Meet the SHEROES - Kristin Braddock

Published on 8 Apr 2015 . 4 min read

Muhammad Yunus often known as the banker to the poor always said, 'If you go out into the real world, you cannot miss seeing that the poor are poor not because they are untrained or illiterate but because they cannot retain the returns of their labour'. Quite rightly so!

Today we share the story of Sewing New Futures, an initiative started by Kristin Braddock, where they believe they can change futures one stitch at a time...

 What does your company do?
Sewing New Futures is a  social enterprise that works with ‘backwards caste’ communities that have traditionally engaged in prostitution. At our pilot center in Najafgarh on the outskirts of New Delhi, marginalized women have access to paid training and production related to sewing, appliqué, and textiles. Sewing New Futures pays fair wages to the women to sew products as an alternative employment to prostitution. We function as both a for-profit business as well as a non-profit trust. This unique hybrid model allows the business to be driven by its social benefit model. Through this model it relies on profits from sales as well as grants and donations from funding sources in order to expand to serve more women from our target group.

How did you decide to enter this field of work?
I didn't plan on starting a social enterprise. I originally came to India in 2010 and then I quit my job in corporate America for an unpaid job for at an anti-sex trafficking NGO. I planned to stay a year, and then go to law school. In the Fall of 2011, I went on a field visit to Najafgarh where the NGO I worked with ran a centre. We had an event for the kids that day to encourage education and literacy. One of the women, during the event invited me into her home for chai. I grabbed two of the staff members, to come with me. After we left, the field staff asked me to come back the next day- it turned out the staff had some trouble initially getting invited into their homes but when they came with a foreigner it was easier.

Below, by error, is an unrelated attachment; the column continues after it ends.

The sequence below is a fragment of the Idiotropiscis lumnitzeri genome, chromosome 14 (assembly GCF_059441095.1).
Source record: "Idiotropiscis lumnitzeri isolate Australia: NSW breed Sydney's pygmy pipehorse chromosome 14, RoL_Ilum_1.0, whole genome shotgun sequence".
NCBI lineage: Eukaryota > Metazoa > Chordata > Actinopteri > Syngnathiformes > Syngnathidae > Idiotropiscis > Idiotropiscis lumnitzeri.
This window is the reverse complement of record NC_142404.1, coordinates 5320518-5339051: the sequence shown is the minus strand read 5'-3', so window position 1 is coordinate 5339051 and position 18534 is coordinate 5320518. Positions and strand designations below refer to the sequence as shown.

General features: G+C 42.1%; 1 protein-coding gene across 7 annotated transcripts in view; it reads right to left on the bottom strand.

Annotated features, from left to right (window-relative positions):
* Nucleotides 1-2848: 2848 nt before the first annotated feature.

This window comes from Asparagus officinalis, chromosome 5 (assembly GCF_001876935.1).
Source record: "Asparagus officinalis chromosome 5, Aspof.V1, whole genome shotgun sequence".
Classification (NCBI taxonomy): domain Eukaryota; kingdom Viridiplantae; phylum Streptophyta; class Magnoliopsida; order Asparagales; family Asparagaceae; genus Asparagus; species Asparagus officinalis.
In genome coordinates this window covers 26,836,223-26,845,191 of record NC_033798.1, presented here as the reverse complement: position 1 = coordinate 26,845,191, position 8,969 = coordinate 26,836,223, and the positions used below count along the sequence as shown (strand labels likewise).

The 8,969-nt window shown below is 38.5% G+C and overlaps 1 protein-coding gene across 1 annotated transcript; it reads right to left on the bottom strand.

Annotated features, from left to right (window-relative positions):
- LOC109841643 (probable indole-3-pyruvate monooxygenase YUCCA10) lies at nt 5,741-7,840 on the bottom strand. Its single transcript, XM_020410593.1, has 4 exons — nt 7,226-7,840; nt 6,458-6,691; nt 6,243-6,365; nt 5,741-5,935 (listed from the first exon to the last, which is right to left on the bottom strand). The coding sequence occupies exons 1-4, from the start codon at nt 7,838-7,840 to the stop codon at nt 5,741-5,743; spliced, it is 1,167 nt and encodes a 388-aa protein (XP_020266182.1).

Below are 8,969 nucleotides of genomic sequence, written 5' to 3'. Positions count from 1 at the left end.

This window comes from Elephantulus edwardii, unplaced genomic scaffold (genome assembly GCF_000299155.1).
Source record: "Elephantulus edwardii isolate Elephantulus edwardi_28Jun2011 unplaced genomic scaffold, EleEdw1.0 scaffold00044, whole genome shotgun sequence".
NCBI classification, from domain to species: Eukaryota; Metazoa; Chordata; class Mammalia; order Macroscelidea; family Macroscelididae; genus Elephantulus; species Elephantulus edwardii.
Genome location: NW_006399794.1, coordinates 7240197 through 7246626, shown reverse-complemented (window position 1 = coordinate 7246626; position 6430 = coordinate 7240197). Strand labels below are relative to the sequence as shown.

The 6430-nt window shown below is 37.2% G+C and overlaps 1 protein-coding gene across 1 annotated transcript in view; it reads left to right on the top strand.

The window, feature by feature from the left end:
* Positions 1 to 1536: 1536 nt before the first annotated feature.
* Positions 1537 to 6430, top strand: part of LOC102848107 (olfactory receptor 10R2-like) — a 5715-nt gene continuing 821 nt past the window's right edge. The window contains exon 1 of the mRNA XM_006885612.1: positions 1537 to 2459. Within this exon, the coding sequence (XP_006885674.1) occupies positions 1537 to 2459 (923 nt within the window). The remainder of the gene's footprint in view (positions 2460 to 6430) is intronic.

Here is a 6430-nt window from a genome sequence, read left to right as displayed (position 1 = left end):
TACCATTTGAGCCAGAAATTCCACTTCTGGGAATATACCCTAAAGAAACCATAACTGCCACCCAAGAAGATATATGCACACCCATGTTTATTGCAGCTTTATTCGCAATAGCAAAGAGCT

Thus, began a year of my getting to know the Perna community. I learned how they are at risk to be exploited to a life of prostitution. No one bought them and sold them. But, because of their scheduled caste status, for years of being treated like, “criminals” and “less than” in order to survive they marry their daughters at a young age (around 14), and after the birth of their first child, the in-laws/new husbands would drive them to more populated areas of Delhi (such as Uttam Nagar close by) where they would be forced to sleep with men for money. It was a cycle driven by the basic need to survive. Above all I heard the women express again and again their desire for other employment and how they wanted another life for their daughters. They showed me homemade blankets, and things they had made. Although, flawed, I thought with guidance people would pay for these “handmade ideas” especially with the story behind the product. I began working with a few women as a side project by selling the products through a friend’s store. They were sold within days. When the NGO I worked with didn't want to further any income generation activities- 10 women from the community, Priyanka and Monika (the field staff at my previous NGO) decided to quit and form Sewing New Futures during Spring 2014.

What are the top 3 challenges you face in this line of work?
1. Funding. 2. Production challenges with training "un-skilled workers" 3. Understaffed (back to funding)

What advice would you give women with careers today?

You just have to start and then keep going. There have been times when I have no idea how we are making it through the next month and then we just hustle it through and some months are wonderful. With every up and down you just keep working.

Paroma Sen
Paroma Sen is a professional content and creative writer.

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